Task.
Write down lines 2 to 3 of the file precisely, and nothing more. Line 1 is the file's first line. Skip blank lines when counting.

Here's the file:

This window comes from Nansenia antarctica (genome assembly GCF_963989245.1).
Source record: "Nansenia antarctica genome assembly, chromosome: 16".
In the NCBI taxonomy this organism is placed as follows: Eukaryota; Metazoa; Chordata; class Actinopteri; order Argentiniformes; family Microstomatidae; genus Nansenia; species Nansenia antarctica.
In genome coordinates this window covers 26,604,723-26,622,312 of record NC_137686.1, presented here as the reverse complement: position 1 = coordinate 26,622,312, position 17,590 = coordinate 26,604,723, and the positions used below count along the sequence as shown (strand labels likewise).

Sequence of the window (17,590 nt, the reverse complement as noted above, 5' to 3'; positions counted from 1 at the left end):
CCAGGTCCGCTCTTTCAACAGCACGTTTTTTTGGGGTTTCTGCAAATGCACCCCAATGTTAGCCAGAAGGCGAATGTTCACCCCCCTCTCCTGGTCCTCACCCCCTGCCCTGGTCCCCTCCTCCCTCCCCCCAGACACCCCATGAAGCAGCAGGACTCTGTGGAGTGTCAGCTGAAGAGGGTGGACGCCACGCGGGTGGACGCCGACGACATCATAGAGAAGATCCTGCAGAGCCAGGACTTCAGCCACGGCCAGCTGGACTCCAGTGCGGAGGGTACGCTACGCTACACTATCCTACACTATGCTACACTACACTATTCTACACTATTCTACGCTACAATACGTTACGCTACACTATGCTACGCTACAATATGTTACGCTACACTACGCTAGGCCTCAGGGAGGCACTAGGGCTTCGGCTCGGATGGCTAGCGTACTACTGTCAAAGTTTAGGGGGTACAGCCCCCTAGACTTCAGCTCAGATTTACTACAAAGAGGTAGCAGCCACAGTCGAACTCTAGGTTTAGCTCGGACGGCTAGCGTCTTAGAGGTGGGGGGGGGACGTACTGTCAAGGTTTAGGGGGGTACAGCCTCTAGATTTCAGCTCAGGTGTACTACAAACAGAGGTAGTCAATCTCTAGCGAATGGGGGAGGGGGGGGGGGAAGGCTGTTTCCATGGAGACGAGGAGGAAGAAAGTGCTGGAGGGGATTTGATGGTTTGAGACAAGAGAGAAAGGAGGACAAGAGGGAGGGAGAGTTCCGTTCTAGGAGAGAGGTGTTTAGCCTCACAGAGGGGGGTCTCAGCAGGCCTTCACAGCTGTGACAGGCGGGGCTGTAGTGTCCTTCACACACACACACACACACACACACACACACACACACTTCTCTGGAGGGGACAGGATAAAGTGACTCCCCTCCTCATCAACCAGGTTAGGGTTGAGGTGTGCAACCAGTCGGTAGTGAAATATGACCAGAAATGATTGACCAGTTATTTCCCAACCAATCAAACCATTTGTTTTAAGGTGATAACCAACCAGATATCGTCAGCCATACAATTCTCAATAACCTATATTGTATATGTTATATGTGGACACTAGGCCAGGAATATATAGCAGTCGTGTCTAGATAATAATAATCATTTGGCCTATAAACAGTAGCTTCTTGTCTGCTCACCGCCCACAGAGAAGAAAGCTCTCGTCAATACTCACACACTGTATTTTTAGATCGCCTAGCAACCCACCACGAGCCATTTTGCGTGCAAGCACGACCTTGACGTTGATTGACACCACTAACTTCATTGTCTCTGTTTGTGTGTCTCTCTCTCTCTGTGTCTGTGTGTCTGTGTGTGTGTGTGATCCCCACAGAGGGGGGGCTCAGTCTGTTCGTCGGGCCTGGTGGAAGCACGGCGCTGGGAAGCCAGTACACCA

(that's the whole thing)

Source record: "Nansenia antarctica genome assembly, chromosome: 16".
In the NCBI taxonomy this organism is placed as follows: Eukaryota; Metazoa; Chordata; class Actinopteri; order Argentiniformes; family Microstomatidae; genus Nansenia; species Nansenia antarctica.